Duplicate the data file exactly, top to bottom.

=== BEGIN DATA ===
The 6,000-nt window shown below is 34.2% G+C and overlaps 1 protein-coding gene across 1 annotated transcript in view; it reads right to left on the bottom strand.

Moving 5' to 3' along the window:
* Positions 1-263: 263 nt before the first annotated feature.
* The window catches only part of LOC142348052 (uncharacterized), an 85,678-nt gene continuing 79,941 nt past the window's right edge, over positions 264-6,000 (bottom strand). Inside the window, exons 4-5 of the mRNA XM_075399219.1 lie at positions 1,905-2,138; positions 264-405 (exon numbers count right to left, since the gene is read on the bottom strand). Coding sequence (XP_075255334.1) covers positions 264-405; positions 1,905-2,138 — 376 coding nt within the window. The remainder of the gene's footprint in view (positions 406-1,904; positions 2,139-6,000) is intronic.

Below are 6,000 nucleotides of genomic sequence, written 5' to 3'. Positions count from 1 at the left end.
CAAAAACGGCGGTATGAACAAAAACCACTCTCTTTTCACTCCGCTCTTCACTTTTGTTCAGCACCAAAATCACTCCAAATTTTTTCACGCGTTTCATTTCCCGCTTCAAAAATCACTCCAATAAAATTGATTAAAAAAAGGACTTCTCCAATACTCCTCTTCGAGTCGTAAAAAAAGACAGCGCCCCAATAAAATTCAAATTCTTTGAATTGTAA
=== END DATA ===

The 6,000-nt window shown below is 34.2% G+C and overlaps 1 protein-coding gene across 1 annotated transcript in view; it reads right to left on the bottom strand.

Moving 5' to 3' along the window:
* Positions 1-263: 263 nt before the first annotated feature.
* The window catches only part of LOC142348052 (uncharacterized), an 85,678-nt gene continuing 79,941 nt past the window's right edge, over positions 264-6,000 (bottom strand). Inside the window, exons 4-5 of the mRNA XM_075399219.1 lie at positions 1,905-2,138; positions 264-405 (exon numbers count right to left, since the gene is read on the bottom strand). Coding sequence (XP_075255334.1) covers positions 264-405; positions 1,905-2,138 — 376 coding nt within the window. The remainder of the gene's footprint in view (positions 406-1,904; positions 2,139-6,000) is intronic.

Below are 6,000 nucleotides of genomic sequence, written 5' to 3'. Positions count from 1 at the left end.
CAAAAACGGCGGTATGAACAAAAACCACTCTCTTTTCACTCCGCTCTTCACTTTTGTTCAGCACCAAAATCACTCCAAATTTTTTCACGCGTTTCATTTCCCGCTTCAAAAATCACTCCAATAAAATTGATTAAAAAAAGGACTTCTCCAATACTCCTCTTCGAGTCGTAAAAAAAGACAGCGCCCCAATAAAATTCAAATTCTTTGAATTGTAA